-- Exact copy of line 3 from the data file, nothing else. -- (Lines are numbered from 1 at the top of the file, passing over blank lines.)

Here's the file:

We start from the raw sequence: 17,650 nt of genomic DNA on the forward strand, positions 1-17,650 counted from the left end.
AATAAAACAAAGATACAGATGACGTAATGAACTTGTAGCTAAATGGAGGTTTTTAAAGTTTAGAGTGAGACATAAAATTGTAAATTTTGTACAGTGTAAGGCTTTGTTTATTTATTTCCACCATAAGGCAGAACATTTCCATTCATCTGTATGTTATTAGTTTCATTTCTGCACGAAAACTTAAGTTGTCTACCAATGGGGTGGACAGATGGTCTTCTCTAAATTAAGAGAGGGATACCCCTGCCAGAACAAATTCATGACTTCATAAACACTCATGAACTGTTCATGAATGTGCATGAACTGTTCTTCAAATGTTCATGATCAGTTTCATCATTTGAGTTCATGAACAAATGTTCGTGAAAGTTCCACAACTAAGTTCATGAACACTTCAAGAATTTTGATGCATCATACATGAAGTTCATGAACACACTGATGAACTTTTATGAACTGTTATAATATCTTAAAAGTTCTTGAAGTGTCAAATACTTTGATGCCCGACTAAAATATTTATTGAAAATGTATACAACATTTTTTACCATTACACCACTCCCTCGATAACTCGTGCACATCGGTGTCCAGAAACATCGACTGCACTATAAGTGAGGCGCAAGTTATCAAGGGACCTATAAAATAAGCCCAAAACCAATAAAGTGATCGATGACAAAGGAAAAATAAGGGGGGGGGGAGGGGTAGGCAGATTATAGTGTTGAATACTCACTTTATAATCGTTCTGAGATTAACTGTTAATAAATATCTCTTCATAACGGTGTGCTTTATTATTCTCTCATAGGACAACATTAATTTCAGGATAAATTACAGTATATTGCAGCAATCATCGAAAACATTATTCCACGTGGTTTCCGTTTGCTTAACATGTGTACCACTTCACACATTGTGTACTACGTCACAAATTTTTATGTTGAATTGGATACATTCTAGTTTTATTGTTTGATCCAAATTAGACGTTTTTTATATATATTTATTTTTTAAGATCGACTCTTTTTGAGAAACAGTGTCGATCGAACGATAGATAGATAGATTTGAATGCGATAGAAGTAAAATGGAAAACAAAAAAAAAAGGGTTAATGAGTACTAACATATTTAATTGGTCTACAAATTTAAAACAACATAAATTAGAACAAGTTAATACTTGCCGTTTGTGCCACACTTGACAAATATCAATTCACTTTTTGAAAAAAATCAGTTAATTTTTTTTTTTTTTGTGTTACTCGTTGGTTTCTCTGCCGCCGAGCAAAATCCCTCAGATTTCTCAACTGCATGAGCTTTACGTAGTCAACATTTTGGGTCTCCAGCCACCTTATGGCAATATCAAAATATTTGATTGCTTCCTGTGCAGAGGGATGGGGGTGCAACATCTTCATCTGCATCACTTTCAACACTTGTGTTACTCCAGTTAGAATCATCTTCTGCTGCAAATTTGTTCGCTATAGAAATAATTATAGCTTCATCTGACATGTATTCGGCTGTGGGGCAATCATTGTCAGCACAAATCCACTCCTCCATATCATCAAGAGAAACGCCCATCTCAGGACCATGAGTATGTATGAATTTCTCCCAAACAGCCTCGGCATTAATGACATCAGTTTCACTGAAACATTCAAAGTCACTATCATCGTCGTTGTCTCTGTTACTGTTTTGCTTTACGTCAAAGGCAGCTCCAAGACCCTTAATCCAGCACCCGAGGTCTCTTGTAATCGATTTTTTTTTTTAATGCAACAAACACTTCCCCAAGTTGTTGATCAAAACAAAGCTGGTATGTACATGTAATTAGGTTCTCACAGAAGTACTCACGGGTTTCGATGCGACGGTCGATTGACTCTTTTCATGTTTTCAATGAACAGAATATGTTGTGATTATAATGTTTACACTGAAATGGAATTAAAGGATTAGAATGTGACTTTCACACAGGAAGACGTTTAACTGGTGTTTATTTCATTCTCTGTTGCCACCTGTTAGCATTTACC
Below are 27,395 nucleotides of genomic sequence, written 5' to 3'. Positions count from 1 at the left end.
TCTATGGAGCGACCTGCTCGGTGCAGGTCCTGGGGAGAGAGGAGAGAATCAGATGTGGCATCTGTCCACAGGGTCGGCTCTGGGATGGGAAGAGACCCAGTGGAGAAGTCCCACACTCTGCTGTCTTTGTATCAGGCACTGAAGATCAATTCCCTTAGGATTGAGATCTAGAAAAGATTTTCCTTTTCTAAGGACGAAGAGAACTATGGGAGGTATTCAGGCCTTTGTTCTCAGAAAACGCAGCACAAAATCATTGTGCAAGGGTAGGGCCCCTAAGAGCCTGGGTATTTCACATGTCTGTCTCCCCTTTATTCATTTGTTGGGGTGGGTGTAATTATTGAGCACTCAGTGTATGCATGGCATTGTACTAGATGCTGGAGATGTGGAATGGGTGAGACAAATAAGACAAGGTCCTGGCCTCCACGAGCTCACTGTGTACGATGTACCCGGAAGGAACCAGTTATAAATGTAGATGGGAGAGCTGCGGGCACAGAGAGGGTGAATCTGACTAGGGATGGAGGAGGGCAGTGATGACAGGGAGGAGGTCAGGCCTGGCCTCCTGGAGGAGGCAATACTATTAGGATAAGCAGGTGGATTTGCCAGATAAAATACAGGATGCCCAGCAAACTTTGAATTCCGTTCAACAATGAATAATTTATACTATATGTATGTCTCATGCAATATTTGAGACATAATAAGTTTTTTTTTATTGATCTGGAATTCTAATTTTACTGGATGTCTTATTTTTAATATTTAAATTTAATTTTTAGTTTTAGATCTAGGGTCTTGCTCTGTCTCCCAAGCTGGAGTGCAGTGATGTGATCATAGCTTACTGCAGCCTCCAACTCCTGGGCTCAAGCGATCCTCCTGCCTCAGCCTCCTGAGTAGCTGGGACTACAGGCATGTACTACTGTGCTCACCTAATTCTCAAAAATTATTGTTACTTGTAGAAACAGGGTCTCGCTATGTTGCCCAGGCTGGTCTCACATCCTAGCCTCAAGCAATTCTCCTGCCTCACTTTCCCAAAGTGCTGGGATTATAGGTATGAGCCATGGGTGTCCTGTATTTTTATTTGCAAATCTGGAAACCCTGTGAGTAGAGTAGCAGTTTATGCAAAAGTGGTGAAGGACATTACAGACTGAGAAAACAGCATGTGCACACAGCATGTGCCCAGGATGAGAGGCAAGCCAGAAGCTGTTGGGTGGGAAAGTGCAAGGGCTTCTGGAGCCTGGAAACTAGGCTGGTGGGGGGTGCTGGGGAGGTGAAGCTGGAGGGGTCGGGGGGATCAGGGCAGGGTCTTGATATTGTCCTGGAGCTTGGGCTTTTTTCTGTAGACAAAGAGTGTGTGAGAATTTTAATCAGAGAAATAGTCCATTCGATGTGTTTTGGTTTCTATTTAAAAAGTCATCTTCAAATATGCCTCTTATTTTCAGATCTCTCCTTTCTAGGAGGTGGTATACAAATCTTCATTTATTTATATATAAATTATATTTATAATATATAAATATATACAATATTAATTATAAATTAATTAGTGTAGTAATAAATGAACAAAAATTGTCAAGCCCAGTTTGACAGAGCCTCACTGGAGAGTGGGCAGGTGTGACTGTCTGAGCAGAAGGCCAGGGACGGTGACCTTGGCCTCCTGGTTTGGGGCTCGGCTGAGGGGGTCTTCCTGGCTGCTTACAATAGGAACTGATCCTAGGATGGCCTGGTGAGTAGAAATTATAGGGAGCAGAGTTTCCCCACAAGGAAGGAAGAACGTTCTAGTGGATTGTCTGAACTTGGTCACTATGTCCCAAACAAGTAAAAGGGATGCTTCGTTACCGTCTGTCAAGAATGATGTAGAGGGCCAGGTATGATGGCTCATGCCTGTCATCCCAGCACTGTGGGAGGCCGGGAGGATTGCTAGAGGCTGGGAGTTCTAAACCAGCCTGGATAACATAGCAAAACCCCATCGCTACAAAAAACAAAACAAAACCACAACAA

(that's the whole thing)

Below are 27,395 nucleotides of genomic sequence, written 5' to 3'. Positions count from 1 at the left end.